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POWERcast: Investing in Diversity and Public Purpose
Episode 116th September 2022 • Leadership Forum: The Podcast • John Glenn College of Public Affairs, The Ohio State University
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In our latest Leadership Forum: The POWERcast, Elizabeth Edwards, founder and managing partner of H Venture Partners, shares how policymakers and investors can demand that companies factor into their operations good environmental and social standards as well as diversity and transparency in governance. Brands with a strong sense of purpose tend to attract quality employees, more consumers and better supplier partnerships — and outperform other companies in investment returns. 


Tina Pierce 0:12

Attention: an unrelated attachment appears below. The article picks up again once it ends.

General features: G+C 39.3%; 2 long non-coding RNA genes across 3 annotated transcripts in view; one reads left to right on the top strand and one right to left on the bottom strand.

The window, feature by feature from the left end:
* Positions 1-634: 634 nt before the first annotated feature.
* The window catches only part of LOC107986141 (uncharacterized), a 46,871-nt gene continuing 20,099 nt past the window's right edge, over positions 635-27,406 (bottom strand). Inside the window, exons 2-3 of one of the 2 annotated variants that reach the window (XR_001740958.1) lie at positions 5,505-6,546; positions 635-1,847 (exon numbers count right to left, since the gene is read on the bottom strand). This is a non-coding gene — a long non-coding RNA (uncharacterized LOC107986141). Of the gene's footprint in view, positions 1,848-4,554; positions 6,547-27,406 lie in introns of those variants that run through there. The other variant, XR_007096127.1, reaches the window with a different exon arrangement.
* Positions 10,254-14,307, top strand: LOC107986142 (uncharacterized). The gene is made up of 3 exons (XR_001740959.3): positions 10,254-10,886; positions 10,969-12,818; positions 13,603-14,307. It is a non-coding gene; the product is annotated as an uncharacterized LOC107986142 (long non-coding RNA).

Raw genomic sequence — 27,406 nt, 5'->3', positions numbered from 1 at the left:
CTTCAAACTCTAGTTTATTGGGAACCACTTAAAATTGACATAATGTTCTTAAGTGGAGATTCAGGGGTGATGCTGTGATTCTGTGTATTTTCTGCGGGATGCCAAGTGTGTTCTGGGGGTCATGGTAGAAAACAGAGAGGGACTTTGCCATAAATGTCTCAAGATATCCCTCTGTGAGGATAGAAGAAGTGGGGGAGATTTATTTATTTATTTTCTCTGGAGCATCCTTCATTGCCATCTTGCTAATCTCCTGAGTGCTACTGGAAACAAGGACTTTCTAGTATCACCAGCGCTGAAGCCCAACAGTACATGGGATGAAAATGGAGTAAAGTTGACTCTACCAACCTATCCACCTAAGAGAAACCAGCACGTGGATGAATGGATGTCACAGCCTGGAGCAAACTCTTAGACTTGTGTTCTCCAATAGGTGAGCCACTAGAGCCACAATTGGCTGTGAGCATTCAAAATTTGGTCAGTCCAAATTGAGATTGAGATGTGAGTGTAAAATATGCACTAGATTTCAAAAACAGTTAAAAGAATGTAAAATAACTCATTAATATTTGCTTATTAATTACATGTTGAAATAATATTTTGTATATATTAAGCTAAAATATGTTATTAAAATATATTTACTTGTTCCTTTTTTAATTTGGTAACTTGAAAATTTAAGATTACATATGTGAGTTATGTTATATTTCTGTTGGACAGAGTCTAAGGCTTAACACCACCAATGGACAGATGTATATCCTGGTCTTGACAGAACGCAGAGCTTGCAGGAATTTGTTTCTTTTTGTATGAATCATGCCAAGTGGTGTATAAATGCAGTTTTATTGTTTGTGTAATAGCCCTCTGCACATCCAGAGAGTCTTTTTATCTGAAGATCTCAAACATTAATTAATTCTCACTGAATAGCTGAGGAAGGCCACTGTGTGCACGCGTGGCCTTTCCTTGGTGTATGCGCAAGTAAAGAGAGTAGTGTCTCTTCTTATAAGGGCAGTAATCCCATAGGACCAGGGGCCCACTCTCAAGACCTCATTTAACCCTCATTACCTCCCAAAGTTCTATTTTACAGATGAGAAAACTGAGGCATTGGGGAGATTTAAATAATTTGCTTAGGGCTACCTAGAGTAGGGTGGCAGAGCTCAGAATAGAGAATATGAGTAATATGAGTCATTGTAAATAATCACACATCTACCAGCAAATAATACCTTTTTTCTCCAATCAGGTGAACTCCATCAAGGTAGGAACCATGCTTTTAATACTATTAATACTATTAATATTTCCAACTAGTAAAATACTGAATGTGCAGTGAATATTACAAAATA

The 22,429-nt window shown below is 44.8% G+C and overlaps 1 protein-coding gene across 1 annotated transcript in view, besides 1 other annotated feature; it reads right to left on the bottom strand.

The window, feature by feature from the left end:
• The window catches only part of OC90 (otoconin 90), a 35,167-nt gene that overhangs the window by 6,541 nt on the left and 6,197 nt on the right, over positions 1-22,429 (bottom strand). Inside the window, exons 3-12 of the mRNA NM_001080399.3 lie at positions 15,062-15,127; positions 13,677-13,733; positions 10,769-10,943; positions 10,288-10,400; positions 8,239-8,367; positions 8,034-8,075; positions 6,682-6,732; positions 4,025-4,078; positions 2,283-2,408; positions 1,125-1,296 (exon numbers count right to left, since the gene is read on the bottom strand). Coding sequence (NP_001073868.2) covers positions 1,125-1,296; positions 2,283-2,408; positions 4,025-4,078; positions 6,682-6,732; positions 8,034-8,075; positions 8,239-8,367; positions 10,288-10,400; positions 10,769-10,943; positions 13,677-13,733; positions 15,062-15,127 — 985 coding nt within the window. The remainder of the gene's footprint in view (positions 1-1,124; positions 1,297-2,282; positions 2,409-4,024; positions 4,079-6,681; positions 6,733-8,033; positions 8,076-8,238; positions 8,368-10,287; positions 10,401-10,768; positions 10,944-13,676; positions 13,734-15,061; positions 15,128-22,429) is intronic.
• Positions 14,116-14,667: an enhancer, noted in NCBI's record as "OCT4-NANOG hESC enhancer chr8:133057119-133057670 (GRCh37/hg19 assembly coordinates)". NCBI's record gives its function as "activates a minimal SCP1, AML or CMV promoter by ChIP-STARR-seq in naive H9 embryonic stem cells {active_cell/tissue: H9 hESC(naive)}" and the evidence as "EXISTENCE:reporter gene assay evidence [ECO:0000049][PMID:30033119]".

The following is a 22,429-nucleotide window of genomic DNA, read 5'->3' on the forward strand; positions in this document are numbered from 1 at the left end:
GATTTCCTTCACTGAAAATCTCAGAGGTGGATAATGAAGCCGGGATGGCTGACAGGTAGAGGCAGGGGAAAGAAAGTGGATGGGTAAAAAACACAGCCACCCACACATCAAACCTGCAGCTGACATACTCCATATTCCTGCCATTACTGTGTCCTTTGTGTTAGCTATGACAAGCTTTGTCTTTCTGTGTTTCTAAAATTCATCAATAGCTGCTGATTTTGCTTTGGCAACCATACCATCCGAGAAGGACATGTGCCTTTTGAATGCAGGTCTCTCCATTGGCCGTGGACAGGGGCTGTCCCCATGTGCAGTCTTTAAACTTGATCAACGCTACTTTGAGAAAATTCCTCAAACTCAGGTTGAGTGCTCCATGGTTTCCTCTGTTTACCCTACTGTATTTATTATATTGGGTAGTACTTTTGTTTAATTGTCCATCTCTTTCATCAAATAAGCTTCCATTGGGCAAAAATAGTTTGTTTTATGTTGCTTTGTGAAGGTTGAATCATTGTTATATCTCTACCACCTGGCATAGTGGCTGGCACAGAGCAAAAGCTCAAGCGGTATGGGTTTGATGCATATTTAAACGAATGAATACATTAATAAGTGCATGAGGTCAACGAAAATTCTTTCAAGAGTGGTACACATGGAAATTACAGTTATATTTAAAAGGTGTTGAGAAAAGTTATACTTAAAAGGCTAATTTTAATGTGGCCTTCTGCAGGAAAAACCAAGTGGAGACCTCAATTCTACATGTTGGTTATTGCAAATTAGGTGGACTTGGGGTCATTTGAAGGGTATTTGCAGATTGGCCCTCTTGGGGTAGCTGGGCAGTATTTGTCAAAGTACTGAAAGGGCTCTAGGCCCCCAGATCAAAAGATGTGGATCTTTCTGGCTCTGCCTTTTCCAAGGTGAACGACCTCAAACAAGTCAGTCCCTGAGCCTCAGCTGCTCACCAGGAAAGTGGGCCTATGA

Welcome to leadership, the power cast, a podcast by the John Glenn College of Public Affairs at The Ohio State University. My name is Dr. Tina Pierce and I will be your host today. The Leadership Forum Podcast offers leadership tips and inspiration for public service professionals. Power cast episodes highlight women leaders in public and nonprofit organizations, and their stories of overcoming challenges unique to women in politics and public service. Today, I'm honored to be joined by Elizabeth Edwards, Founder and Managing Partner of H Ventures Partners. Welcome, and thank you for joining me today.

Elizabeth Edwards 0:59

Thank you so much for having me.

Tina Pierce 1:03

ding in the United States. In:

Elizabeth Edwards 2:05